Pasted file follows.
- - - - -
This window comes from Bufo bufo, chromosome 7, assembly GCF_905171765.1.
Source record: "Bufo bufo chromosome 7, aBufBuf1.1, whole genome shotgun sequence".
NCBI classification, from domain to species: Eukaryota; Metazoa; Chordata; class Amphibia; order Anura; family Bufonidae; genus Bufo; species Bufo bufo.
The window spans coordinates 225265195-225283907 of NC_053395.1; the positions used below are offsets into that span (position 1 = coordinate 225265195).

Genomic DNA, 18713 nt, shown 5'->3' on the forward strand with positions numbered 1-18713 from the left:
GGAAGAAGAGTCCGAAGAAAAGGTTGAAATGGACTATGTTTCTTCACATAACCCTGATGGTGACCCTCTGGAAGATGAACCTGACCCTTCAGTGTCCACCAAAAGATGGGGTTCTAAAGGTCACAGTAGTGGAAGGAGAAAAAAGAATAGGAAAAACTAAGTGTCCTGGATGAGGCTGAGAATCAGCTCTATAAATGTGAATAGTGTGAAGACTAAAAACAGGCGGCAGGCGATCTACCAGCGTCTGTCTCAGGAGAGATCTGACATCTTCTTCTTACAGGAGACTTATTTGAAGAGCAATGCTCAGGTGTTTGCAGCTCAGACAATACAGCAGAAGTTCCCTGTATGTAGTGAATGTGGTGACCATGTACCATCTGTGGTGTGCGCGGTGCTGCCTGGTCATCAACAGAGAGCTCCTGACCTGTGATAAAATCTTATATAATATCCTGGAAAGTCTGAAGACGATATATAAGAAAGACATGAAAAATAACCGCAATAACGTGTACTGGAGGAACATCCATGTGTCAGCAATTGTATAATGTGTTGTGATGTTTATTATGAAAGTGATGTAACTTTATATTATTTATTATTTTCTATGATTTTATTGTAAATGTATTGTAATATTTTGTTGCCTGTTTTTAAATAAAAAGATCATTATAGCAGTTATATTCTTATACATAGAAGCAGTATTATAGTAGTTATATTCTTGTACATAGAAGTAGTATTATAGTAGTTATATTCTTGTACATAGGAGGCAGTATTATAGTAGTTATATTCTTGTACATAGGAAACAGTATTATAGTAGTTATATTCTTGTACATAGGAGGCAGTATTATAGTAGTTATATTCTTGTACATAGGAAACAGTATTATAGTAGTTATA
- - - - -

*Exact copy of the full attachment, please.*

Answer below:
This window comes from Bufo bufo, chromosome 7, assembly GCF_905171765.1.
Source record: "Bufo bufo chromosome 7, aBufBuf1.1, whole genome shotgun sequence".
NCBI classification, from domain to species: Eukaryota; Metazoa; Chordata; class Amphibia; order Anura; family Bufonidae; genus Bufo; species Bufo bufo.
The window spans coordinates 225265195-225283907 of NC_053395.1; the positions used below are offsets into that span (position 1 = coordinate 225265195).

Genomic DNA, 18713 nt, shown 5'->3' on the forward strand with positions numbered 1-18713 from the left:
GGAAGAAGAGTCCGAAGAAAAGGTTGAAATGGACTATGTTTCTTCACATAACCCTGATGGTGACCCTCTGGAAGATGAACCTGACCCTTCAGTGTCCACCAAAAGATGGGGTTCTAAAGGTCACAGTAGTGGAAGGAGAAAAAAGAATAGGAAAAACTAAGTGTCCTGGATGAGGCTGAGAATCAGCTCTATAAATGTGAATAGTGTGAAGACTAAAAACAGGCGGCAGGCGATCTACCAGCGTCTGTCTCAGGAGAGATCTGACATCTTCTTCTTACAGGAGACTTATTTGAAGAGCAATGCTCAGGTGTTTGCAGCTCAGACAATACAGCAGAAGTTCCCTGTATGTAGTGAATGTGGTGACCATGTACCATCTGTGGTGTGCGCGGTGCTGCCTGGTCATCAACAGAGAGCTCCTGACCTGTGATAAAATCTTATATAATATCCTGGAAAGTCTGAAGACGATATATAAGAAAGACATGAAAAATAACCGCAATAACGTGTACTGGAGGAACATCCATGTGTCAGCAATTGTATAATGTGTTGTGATGTTTATTATGAAAGTGATGTAACTTTATATTATTTATTATTTTCTATGATTTTATTGTAAATGTATTGTAATATTTTGTTGCCTGTTTTTAAATAAAAAGATCATTATAGCAGTTATATTCTTATACATAGAAGCAGTATTATAGTAGTTATATTCTTGTACATAGAAGTAGTATTATAGTAGTTATATTCTTGTACATAGGAGGCAGTATTATAGTAGTTATATTCTTGTACATAGGAAACAGTATTATAGTAGTTATATTCTTGTACATAGGAGGCAGTATTATAGTAGTTATATTCTTGTACATAGGAAACAGTATTATAGTAGTTATA